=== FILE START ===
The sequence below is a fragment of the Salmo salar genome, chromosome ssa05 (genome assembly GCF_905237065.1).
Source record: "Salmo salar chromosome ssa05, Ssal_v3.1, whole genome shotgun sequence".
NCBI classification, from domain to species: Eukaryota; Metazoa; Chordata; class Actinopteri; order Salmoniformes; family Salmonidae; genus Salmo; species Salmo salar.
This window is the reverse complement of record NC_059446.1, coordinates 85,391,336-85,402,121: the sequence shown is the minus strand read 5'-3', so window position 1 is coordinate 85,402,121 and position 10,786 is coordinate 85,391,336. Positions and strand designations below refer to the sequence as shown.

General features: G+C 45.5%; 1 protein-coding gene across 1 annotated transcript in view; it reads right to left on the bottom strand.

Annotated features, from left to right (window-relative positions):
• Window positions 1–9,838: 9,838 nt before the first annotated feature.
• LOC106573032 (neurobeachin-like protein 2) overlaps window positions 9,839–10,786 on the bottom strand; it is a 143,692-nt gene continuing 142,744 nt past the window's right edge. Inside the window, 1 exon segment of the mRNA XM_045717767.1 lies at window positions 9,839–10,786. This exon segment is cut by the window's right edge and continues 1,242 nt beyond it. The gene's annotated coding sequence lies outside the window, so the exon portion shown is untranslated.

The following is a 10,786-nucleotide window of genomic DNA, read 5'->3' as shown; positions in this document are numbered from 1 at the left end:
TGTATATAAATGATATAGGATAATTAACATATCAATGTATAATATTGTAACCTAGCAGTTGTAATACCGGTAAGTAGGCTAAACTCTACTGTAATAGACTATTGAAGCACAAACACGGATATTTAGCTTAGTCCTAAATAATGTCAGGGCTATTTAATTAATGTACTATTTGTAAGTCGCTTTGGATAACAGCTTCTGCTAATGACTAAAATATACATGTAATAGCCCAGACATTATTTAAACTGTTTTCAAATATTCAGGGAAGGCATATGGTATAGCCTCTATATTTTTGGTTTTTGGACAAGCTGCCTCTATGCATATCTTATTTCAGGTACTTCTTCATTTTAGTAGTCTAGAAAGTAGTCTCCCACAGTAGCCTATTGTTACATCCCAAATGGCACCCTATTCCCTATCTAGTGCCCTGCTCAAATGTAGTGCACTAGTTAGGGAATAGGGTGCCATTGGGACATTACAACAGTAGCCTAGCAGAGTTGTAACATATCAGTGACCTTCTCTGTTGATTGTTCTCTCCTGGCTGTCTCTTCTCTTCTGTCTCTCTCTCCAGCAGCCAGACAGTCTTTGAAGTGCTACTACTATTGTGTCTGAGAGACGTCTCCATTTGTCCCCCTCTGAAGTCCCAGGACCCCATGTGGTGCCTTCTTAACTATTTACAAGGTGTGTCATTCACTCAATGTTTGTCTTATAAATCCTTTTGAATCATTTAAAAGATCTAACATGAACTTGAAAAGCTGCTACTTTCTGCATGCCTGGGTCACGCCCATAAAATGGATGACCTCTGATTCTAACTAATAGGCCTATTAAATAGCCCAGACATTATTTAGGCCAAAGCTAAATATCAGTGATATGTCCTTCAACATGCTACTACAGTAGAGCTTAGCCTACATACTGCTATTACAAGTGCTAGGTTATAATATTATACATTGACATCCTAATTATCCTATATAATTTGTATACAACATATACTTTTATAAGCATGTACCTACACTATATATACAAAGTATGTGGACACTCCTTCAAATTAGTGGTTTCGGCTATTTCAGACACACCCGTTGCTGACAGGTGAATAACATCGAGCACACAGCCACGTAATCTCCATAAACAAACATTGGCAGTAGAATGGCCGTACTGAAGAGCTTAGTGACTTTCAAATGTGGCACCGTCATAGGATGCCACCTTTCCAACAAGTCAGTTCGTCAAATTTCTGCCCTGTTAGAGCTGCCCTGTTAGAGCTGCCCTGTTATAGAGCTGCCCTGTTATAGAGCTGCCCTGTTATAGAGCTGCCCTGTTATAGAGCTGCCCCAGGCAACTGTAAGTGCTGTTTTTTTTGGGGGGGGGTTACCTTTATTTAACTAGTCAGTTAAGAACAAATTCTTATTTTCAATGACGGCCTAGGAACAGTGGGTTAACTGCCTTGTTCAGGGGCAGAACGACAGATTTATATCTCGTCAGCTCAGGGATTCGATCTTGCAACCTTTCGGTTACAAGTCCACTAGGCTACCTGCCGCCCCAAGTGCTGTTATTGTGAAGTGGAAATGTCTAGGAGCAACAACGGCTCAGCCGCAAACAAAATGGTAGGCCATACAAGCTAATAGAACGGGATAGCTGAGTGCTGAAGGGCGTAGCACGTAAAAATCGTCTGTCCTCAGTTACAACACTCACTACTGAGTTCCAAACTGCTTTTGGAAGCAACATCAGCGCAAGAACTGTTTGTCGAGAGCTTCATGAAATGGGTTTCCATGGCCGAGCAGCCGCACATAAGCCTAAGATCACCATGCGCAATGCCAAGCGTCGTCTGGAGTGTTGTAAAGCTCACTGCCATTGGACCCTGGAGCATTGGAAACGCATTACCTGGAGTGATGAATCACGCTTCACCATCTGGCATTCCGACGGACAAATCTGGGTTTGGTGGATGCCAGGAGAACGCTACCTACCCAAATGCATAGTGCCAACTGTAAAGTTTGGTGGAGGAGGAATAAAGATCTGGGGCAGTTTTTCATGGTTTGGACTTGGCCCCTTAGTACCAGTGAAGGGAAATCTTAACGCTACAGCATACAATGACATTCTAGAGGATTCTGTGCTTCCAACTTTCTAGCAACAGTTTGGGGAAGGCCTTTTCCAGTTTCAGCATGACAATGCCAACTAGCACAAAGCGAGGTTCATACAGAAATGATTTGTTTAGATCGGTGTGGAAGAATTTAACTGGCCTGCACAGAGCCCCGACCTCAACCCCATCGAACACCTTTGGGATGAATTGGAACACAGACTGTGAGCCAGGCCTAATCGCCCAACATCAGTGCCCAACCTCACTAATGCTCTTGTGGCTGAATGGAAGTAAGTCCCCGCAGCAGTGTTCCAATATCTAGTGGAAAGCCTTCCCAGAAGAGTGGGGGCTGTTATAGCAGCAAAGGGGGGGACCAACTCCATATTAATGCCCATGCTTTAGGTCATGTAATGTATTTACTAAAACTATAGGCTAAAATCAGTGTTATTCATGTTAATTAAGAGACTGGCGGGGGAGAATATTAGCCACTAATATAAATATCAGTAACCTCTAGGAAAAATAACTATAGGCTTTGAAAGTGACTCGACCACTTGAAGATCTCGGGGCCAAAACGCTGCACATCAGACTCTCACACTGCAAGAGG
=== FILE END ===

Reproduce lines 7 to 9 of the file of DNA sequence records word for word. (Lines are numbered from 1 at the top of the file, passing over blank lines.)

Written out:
• Window positions 1–9,838: 9,838 nt before the first annotated feature.
• LOC106573032 (neurobeachin-like protein 2) overlaps window positions 9,839–10,786 on the bottom strand; it is a 143,692-nt gene continuing 142,744 nt past the window's right edge. Inside the window, 1 exon segment of the mRNA XM_045717767.1 lies at window positions 9,839–10,786. This exon segment is cut by the window's right edge and continues 1,242 nt beyond it. The gene's annotated coding sequence lies outside the window, so the exon portion shown is untranslated.

The following is a 10,786-nucleotide window of genomic DNA, read 5'->3' as shown; positions in this document are numbered from 1 at the left end: